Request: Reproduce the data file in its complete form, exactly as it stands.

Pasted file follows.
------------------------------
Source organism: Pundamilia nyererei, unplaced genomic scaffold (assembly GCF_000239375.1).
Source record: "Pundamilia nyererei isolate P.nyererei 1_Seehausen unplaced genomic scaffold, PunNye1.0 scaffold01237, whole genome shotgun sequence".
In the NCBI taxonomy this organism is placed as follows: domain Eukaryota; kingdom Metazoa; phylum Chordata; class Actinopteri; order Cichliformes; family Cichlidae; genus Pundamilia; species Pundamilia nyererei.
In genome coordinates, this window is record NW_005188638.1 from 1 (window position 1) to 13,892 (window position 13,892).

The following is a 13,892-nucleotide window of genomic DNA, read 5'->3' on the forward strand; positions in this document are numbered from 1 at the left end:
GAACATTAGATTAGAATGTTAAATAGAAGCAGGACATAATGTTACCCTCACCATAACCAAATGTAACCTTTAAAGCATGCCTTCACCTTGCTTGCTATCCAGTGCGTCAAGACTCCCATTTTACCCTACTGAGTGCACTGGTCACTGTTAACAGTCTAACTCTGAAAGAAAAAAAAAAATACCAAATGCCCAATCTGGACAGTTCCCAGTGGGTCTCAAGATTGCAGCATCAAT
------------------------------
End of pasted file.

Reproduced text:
Source organism: Pundamilia nyererei, unplaced genomic scaffold (assembly GCF_000239375.1).
Source record: "Pundamilia nyererei isolate P.nyererei 1_Seehausen unplaced genomic scaffold, PunNye1.0 scaffold01237, whole genome shotgun sequence".
In the NCBI taxonomy this organism is placed as follows: domain Eukaryota; kingdom Metazoa; phylum Chordata; class Actinopteri; order Cichliformes; family Cichlidae; genus Pundamilia; species Pundamilia nyererei.
In genome coordinates, this window is record NW_005188638.1 from 1 (window position 1) to 13,892 (window position 13,892).

The following is a 13,892-nucleotide window of genomic DNA, read 5'->3' on the forward strand; positions in this document are numbered from 1 at the left end:
GAACATTAGATTAGAATGTTAAATAGAAGCAGGACATAATGTTACCCTCACCATAACCAAATGTAACCTTTAAAGCATGCCTTCACCTTGCTTGCTATCCAGTGCGTCAAGACTCCCATTTTACCCTACTGAGTGCACTGGTCACTGTTAACAGTCTAACTCTGAAAGAAAAAAAAAAATACCAAATGCCCAATCTGGACAGTTCCCAGTGGGTCTCAAGATTGCAGCATCAAT